Work/Travail/Arbeid is an itinerant exhibition, first staged at WIELS in Brussels over nine weeks in 2015; then at Centre Pompidou over nine days in a large square space with glass walls, which invited the city itself into the work; and then moving to Tate Modern in London, in the long rectangular space of the Turbine Hall. Each space presented different challenges of adaptation and reconceptualization, a dynamic that continues with the version being re-choreographed and re-created for the unique dimensions of MoMA’s Marron Atrium.

In each of those cases the result is a project that transforms the very material conditions that have long been essential to dance—and in particular the rigorous structure and choreographic language for which De Keersmaeker is known—into an entirely new form of exhibition. The expanded duration of Work/Travail/Arbeid reveals new insights into the complex conceptual, technical, and physical labor that is essential to the practice of dance.

Organized by Ana Janevski, Associate Curator, with Martha Joseph, Curatorial Assistant, Department of Media and Performance Art; produced by Lizzie Gorfaine, Performance Producer, with Kate Scherer, Assistant Performance Coordinator.

Generous funding for the exhibition is provided by The Modern Women’s Fund and by The General Delegation of the Government of Flanders to the USA.

Piano provided by Steinway & Sons.

Additional support is provided by the Annual Exhibition Fund.

The exhibition is organized by The Museum of Modern Art in collaboration with Rosas, Ictus, and WIELS Contemporary Art Centre.

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Un caballo llamado Elefante (Elephant, the Horse). 2016. Chile/Mexico/Columbia. Directed by Andrés Waissbluth. Courtesy of Ibermedia

Latin American Cinema: The State of the Art

March 30, 2017–April 09, 2017

The Roy and Niuta Titus Theaters

Latin American Cinema: The State of the Art highlights exciting new voices in film from countries such as Argentina, Chile, Ecuador, Perú, and Venezuela from March 30 through April 9 in The Roy and Niuta Titus Theaters. The seven-film series includes works that illuminate young adult life in Latin America, including Rara (2016) and Alba (2016). Several screenings will feature post-screening discussions with filmmakers, including both Rara and Alba, the opening night film, Magallanes (2015), and Un caballo llamado Elefante (2016).

The series showcases films created with the support of Ibermedia—the intergovernmental organization which, for two decades, has advanced the making of fiction and nonfiction films in Latin America, Portugal, Spain, and, most recently, Italy. By supporting projects in various stages of the filmmaking process, from development and production to distribution, exhibition, and promotion, Ibermedia has been instrumental in elevating artistically significant works and nurturing emerging voices in cinema. Filmmakers who have been supported by Ibermedia include Manoel de Oliveira, Lucrecia Martel, and Miguel Gomes.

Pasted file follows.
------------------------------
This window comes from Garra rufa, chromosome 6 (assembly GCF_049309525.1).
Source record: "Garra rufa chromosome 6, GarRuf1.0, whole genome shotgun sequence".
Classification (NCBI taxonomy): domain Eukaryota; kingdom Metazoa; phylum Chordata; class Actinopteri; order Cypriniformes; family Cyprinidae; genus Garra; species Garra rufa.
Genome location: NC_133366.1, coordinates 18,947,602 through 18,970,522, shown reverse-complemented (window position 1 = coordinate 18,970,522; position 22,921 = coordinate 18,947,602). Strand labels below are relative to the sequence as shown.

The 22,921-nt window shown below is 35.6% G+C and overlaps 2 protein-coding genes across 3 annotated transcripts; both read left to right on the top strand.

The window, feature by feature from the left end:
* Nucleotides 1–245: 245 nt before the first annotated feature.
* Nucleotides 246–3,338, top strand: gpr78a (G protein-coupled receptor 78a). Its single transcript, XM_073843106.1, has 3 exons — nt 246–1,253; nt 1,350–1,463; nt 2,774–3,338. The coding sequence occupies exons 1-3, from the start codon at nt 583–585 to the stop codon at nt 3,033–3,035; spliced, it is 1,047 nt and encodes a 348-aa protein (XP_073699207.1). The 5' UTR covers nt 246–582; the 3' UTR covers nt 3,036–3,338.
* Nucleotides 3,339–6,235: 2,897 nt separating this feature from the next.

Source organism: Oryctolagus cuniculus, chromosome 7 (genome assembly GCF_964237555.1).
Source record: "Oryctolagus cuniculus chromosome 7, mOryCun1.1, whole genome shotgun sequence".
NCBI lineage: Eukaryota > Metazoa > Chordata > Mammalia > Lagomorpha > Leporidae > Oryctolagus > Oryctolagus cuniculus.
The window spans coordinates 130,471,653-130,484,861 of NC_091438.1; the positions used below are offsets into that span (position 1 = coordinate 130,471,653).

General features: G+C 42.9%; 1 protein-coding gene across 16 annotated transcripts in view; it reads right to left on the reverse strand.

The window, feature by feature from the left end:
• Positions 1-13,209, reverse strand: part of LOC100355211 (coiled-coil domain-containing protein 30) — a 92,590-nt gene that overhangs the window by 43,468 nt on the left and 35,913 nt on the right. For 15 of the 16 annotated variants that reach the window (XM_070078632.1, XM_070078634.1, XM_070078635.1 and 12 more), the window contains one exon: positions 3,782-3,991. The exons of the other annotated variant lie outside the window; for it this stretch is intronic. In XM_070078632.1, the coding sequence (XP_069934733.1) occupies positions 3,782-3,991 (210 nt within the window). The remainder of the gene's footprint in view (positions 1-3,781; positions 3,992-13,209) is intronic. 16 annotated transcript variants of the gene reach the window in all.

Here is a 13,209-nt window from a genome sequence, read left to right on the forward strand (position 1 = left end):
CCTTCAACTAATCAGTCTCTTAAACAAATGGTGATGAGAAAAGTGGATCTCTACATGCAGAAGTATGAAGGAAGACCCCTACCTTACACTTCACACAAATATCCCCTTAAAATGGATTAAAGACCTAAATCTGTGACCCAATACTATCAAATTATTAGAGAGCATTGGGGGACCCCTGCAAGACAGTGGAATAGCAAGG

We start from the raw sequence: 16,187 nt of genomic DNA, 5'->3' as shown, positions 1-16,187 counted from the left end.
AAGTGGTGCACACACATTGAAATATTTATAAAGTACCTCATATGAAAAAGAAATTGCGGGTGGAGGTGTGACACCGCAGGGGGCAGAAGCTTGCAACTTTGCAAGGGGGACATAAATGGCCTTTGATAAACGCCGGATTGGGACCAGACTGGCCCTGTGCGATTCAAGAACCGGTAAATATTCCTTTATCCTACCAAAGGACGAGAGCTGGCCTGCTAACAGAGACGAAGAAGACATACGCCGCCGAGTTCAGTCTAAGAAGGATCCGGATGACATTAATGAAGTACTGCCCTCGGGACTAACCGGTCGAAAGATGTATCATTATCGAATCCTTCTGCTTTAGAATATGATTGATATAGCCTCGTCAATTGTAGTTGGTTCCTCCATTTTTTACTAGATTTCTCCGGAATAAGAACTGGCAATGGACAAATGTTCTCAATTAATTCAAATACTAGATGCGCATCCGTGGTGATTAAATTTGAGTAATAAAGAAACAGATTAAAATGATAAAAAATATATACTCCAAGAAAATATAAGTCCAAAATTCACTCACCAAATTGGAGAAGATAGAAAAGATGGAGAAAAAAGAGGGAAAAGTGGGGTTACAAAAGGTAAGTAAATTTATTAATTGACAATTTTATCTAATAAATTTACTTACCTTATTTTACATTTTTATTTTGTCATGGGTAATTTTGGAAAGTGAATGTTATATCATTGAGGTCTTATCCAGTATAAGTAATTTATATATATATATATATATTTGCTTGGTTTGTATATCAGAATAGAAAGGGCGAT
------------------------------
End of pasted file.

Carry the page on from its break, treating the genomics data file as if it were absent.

Organized by La Frances Hui, Associate Curator, Department of Film.

The exhibition is supported by the Annual Film Fund.

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Notorious. 1946. USA. Directed by Alfred Hitchcock

Modern Matinees: Mr. Cary Grant

April 05, 2017–May 31, 2017

The Roy and Niuta Titus Theaters

Cary Grant (American, b. Great Britain, 1904–1986) has always been described as a versatile actor. He possessed a keen wit and comic timing that made him a natural with the rapid banter of screwball comedies, and his charm and elegant good looks propelled him into the rarified company of cinema’s great leading men. From the start of his film career, in 1932, to its conclusion, in 1966, Grant worked with a who’s-who of iconic directors—from George Cukor to Alfred Hitchcock—on everything from outrageous physical comedies to intense dramas and thrillers.

The Bristol, England–born Archibald Leach was spellbound by vaudeville, and joined an acrobatic act called The Penders as a stilt walker. In 1920, Leach arrived in New York, where The Penders performed at the Hippodrome, and he remained in the States for several years. An uninspiring screen test at Paramount Pictures in 1931 nonetheless garnered him a contract—and a demand by studio head B. P. Schulberg that he change his name. Thus Cary Grant was born.

Elegant, mischievous, good-humored, masculine, cheeky, and sensual but never overbearing or pompous, Grant’s greatest gift was his peerless versatility. This series demonstrates that range with highlights from Grant’s three decades in American cinema, drawn primarily from MoMA’s collection. All films are from the US and star Cary Grant.

Organized by Anne Morra, Associate Curator, Department of Film.